So they say. Kelly O

"WE COME IN PEACE," shouts the Storyville Coffee Company website. "Love everybody," say the T-shirts worn by the exceptionally cheerful, helpful staff. "CAN WE BE OPEN WITH YOU?" the website asks.

Storyville started as a specialty coffee roaster in 2006 on Bainbridge Island, eventually also selling grinders ("BUY HAPPINESS" reads the website copy for one) and coffeemakers (one's called FREEDOM) and other equipment. And now Storyville has just opened its first cafe—"COFFEE HAS A NEW TOMORROW," as they say—in the former Chez Shea space, upstairs in Pike Place Market.

Storyville clearly put a lot of money into the place. It's far more upscale than most Seattle coffee shops, with leather couches, sepia-toned lighting, and arched windows looking out on the market's famous clock. If it looks designed by committee—riveted metal panels in some places, polished wood elsewhere, a wall of stock-photo-style Pacific Northwest images, a flock of shapely old-fashioned lightbulbs with glowing filaments near the space-age underlit coffee bar—at least it looks designed by a committee with a capacious budget. It's ready to replicate, and two more Storyville cafes, on Queen Anne and downtown, are already planned. Storyville is making much of its intent to provide superior service, too (the website: "Around the moment you realize that you're not expected to buss [sic] your own table... it becomes surreal").

A source in Pike Place Market reports seeing Storyville advertised by plane, Tesla, and bicyclists riding through the market and around downtown. Storyville also spent a pretty penny on several weeks of invitation-only soft opening; anyone could sign up, via their website, to come in for free coffee and a pastry. "It's so cool, it's a secret," an "Editor's Pick" at KING 5 breathlessly reported. "At least that's how Seattle's newest coffee shop appears during it's [sic] invitation only roll-out... Storyville Coffee Company is brewing intrigue at what is described a new coffee experience [sic]."

What's not a secret: The owners of Storyville are heavily involved with neo-evangelical, homophobic, misogynist Mars Hill Church.

Mars Hill, you'll recall, is led by ultraconservative bro pastor Mark Driscoll, who advocates for women submitting to men, men submitting to church leadership, and everyone submitting to God (as interpreted, of course, by church leadership). If you're gay, well, you should be aware that, according to Driscoll, "sex is for marriage, and marriage is for one man and one woman," and that all sex outside of that is a sin. (So is pornography.) The thing for gay people to do, he says, is confess your sin to Jesus, receive "a new heart," and it'll all be cool. Mars Hill has "all kinds of groups to help you" with your homosexual "temptation," he assures in a March 2013 YouTube video, answering a question received via text message during a sermon, wearing a hoodie, distressed jeans, and a silver chain.

One of the copresidents of Storyville is Jamie Munson, former executive pastor of Mars Hill Church. Munson was on staff at Mars Hill for a dozen years before resigning from this high-up role in 2011; his resignation letter, posted online at marshill.com, declares "I LOVE MARS HILL," noting, "My time on staff at Mars Hill Church has come to an end, but the Munson family is not going anywhere, and we're so excited to see what Jesus does in the next fifteen years." (The tone of protestation may be because Mars Hill has been known to ostracize those who question or part from it. The letter is followed by one from Driscoll assuring everyone of Munson's good standing—"If you are their friends, keep being their friends," he dictates creepily—and detailing plans for Munson to become an elder and a member of the board of directors.) Another Storyville copresident is Kris Rosentrater; his LinkedIn profile says he got his education at the "School of Hard Knocks" and was previously a "Freelance Ditch Digger," but he's been with Storyville since 2006, and he played on a double live album from Mars Hill Church called Death to Life, as part of the band Ex Nihilo, led by Pastor Tim Smith. (Mars Hill preaches through music, too.) Jon and Esther Phelps are cited as Storyville owners; as Mars Hillers, they merited a thank-you from Driscoll in his 2009 book The Radical Reformission: Reaching Out Without Selling Out.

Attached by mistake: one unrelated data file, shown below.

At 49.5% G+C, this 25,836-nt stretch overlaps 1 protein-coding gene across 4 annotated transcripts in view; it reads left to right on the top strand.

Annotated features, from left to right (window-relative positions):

I tried to reach Munson, Rosentrater, and Esther Phelps for comment; I was directed to send an e-mail. A Storyville marketing manager then assured me, "As a company, we are not affiliated with any religious organization of any kind." I answered that while there may not be an official connection, given the involvement in Mars Hill of the company's principals, it seems logical that profits from Storyville will end up benefiting Mars Hill. Would they be willing to comment on that? As of press time, no reply has been forthcoming.

I signed up for an invitation-only Storyville visit. The coffee was smooth, the pastry was buttery, and the staff was bright-eyed and very friendly. I asked to see one staffer's tattoo. "It's scripture," he said, and so it was, Romans 8:18 (about our present suffering and future glory). Everyone was very informative until I asked about Mars Hill. They were still friendly, but the answer was just that there's no connection. One worker said "not everyone" who works there goes to Mars Hill Church. I persisted, and then the staffer checked with someone else and gave me the same media e-mail address. They probably shouldn't say anything else, they said. recommended